Real life Blackbird (or Javelin) disappears



The Pentagon along with its research agency DARPA (which also helped to create the internet) have been working on an aircraft that can travel anywhere in the world in under an hour, so that they can have a rapidly deployable military intervention force.  Yesterday was the second time in just over a year that a test aircraft disappeared/disintegrated.  The general concept of these aircraft is that they reach near orbital heights and then descend back into the thicker atmosphere.  The lack of atmosphere of course makes it a lot faster for the aircraft to move as friction is significantly reduced.  The main problem is the reintroduction into the atmosphere, doing so increasing the heat of the craft to past the temperature levels at which steel melts at.  Incidentally unlike what most people think the heat of re-entry does not come from friction but rather from compacting the atmosphere (I can't explain more as my knowledge of physics is somewhat lacking.)  Still it is interesting to consider that a staple of comic book super hero teams is still struggling to become a reality in real life. 
14 Comments
14 Comments
Posted by Loki9876

call beast he has the answer.

Posted by RazzaTazz
@Loki9876
I am sure if he was real DARPA would love to have his input
Posted by Jonny_Anonymous
@RazzaTazz: Slightly off topic but I thought CERN invented the internet?
Posted by RazzaTazz
@spiderbat87
As far as I know the internet was developed along two separate but related concepts.  Educational insititutions (and presumably CERN) helped to create the internet as way of easily sharing information.  DARPA on the other hand (in creating DARPAnet) was more interested in having a method of computers to communicate with each other in case of some sort of pre-emptive first strike attack on the US.  Both systems formed the basis for what we know of as the internet today. 
Posted by dondasch

An interesting concept, but at what point does the entire project become viewed as unfeasible and a money sink ?

Posted by RazzaTazz
@dondasch
No idea, though of course the advancements in military technology have given us regular people a lot of useful devices. 
Posted by TheSheepHerder

Interesting how they want an aircraft that can fly faster than Mach 3 and deploy troops as well.

Posted by teoP_ehT

interesting... 
 
@dondasch said:

An interesting concept, but at what point does the entire project become viewed as unfeasible and a money sink ?
My theory (being a conspisy theorist who doesn't believe anything he theorises) is that this whole thing is simply a cover for whatever  DARPA is really up to...
Posted by dondasch

@RazzaTazz No argument on that point.  Space exploration and military advancement have indeed provided many real world applications for us.
 
@teoP_ehT  Clearly, DARPA is working in conjunction with the Starjammers, possibly the Skrulls.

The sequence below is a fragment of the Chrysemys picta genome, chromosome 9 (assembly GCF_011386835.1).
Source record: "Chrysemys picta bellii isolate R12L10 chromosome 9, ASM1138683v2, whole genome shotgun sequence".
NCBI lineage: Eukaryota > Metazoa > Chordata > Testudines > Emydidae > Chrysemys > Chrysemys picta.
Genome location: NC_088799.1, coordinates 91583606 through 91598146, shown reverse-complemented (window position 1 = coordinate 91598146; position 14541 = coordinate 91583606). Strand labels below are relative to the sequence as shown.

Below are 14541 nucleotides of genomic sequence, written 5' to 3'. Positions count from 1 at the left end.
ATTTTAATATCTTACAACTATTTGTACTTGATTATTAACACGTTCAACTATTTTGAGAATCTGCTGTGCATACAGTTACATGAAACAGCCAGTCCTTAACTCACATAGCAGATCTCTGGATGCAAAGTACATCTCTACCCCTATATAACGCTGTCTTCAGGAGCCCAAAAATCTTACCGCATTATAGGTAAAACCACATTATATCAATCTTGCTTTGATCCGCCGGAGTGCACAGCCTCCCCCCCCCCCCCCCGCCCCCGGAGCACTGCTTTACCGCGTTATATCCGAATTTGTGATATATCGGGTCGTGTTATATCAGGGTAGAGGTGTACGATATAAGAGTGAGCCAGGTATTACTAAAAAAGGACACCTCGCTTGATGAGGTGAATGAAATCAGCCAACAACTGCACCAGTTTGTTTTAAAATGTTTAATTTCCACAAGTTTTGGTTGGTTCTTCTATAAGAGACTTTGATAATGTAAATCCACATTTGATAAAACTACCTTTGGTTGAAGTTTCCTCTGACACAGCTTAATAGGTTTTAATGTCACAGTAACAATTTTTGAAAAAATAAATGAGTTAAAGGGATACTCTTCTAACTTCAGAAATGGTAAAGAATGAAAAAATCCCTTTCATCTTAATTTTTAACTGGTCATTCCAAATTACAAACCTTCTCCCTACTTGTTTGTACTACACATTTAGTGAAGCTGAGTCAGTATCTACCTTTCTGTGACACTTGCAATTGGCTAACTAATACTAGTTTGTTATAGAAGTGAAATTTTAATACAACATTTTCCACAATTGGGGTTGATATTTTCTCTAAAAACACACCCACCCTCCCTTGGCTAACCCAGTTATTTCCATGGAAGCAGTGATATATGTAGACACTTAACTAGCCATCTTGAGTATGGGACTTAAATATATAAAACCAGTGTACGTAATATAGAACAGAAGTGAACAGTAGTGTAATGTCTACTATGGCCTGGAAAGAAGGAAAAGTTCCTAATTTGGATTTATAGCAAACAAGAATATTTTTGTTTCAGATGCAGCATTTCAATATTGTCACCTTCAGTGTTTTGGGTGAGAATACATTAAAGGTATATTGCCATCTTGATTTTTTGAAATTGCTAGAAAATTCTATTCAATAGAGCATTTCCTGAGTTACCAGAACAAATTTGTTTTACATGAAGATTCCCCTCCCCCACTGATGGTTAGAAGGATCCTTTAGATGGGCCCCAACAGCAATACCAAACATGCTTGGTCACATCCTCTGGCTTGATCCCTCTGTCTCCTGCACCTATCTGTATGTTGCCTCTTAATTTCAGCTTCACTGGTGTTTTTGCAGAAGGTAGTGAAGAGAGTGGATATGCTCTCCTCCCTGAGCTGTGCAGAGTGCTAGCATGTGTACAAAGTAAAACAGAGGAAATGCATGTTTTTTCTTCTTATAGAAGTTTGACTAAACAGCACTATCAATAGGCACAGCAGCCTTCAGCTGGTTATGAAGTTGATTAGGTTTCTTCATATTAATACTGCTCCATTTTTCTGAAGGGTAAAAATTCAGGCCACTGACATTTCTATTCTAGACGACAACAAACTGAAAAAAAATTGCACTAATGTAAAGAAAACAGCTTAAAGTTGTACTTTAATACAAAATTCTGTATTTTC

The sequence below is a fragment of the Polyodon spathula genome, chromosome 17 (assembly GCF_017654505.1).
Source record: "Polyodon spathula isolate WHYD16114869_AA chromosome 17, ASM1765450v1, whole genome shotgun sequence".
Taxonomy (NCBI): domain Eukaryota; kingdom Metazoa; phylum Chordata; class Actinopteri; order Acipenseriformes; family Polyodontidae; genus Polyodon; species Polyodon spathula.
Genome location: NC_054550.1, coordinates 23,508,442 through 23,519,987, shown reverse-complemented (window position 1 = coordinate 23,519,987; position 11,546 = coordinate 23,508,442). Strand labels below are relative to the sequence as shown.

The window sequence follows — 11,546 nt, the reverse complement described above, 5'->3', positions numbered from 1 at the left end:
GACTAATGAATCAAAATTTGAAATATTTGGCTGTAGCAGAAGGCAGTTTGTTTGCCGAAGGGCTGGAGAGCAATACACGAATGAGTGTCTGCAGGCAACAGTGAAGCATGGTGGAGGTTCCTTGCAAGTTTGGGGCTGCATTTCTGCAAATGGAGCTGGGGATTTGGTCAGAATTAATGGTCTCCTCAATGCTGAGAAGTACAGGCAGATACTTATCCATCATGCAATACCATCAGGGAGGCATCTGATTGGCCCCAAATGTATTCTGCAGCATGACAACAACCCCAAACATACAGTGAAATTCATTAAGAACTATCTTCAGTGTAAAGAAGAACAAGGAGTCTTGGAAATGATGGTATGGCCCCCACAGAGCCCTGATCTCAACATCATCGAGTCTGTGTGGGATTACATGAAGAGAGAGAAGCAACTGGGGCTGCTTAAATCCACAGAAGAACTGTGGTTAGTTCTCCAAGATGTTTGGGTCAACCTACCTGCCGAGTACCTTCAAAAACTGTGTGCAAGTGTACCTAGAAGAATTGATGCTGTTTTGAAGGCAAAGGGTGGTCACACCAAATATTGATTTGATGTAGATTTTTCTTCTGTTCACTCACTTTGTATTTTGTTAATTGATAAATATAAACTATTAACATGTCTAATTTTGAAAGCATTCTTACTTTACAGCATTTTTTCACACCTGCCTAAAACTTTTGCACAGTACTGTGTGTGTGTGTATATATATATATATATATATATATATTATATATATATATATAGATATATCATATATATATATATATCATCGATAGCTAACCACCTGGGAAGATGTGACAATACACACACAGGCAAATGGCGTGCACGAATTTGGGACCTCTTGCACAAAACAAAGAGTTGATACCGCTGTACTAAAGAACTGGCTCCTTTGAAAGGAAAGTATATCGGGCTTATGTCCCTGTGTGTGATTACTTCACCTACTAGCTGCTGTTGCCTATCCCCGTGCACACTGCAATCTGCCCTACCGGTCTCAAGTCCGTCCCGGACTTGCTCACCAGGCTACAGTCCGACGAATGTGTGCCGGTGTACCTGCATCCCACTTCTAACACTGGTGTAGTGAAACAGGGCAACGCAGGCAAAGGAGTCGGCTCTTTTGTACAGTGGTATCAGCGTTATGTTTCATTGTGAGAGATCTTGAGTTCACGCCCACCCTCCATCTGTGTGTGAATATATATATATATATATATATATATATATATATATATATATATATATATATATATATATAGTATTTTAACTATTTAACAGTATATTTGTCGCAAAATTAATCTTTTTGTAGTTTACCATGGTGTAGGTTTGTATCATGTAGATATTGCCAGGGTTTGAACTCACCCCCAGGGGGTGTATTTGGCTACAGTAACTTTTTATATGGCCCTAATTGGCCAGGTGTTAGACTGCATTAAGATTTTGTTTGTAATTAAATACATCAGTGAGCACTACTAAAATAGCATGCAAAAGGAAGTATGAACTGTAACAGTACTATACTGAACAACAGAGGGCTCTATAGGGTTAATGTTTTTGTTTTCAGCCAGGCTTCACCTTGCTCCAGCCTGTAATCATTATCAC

Posted by Emperor Gonzo Noir

Put an A.P.B. out for these guys. 

Edited by CATPANEXE

...to be continued in X-Men #17?

Posted by stuamerica

Umm, the Blackbird was based on a real spyplane, the SR-71 Blackbird used by the USAF from '64 to '98 (and arguably still the fastest plane ever developed).  Though nowhere near as fast as "anywhwere in an hour", the retirement of the Blackbird in favor of drones and the reentry issue makes me question this project. 
Posted by Nova`Prime`
@stuamerica said:
Umm, the Blackbird was based on a real spyplane, the SR-71 Blackbird used by the USAF from '64 to '98 (and arguably still the fastest plane ever developed).  Though nowhere near as fast as "anywhwere in an hour", the retirement of the Blackbird in favor of drones and the reentry issue makes me question this project. 
The Blackbird was actually retired because spy satellites got better resolution photos (although I do think the U2 is still in service) and didn't run the risk of being shot down and have the pilot captured, they also were cheaper and didn't need to be refueled once it they were airborne. This project sounds more like Aurora to me and I guess we're still  taking pages from the Nazi play book
 
They already have something that can theoretically do the job, its called the Space Shuttle but the problem there is no where to land and disembark the troops. Technically they already have something that can do the same thing. There are thousands of Marines stationed on board a US Carrier and they are all over the ocean, they can project an Expeditionary Force in hours, only down side to that is the bad guy knows the Carrier is coming, the upside is you have air support and a means to get back. This boondoggle while a good idea to deploy anywhere rapidly is a waste because you leave that small force vulnerable and cut off from reinforcements or a line of retreat.
Edited by Awar

@razzatazz: Remours like that have been around since before the R-71 Blackbird was retired, There where even rumors back in the late 80's early 90's that a VTOL version capable of carrying up to 12 soldiers existed so they could fly into enemy territory and either H.A.L.O troops in or otherwise land and deploy/collect troops in areas impossible for slower and/or lower flying aircraft (Such as Globmasters, Hercules or Chinooks) to get to due to missiles and enemy fighter crafts!

They may build a newer version for troop-transport/rescue in the future but at the moment with the U-2 surveillance aircraft's, Satellites & Drone Aircraft it's highly doubtful they will build a new Blackbird plane for surveillance!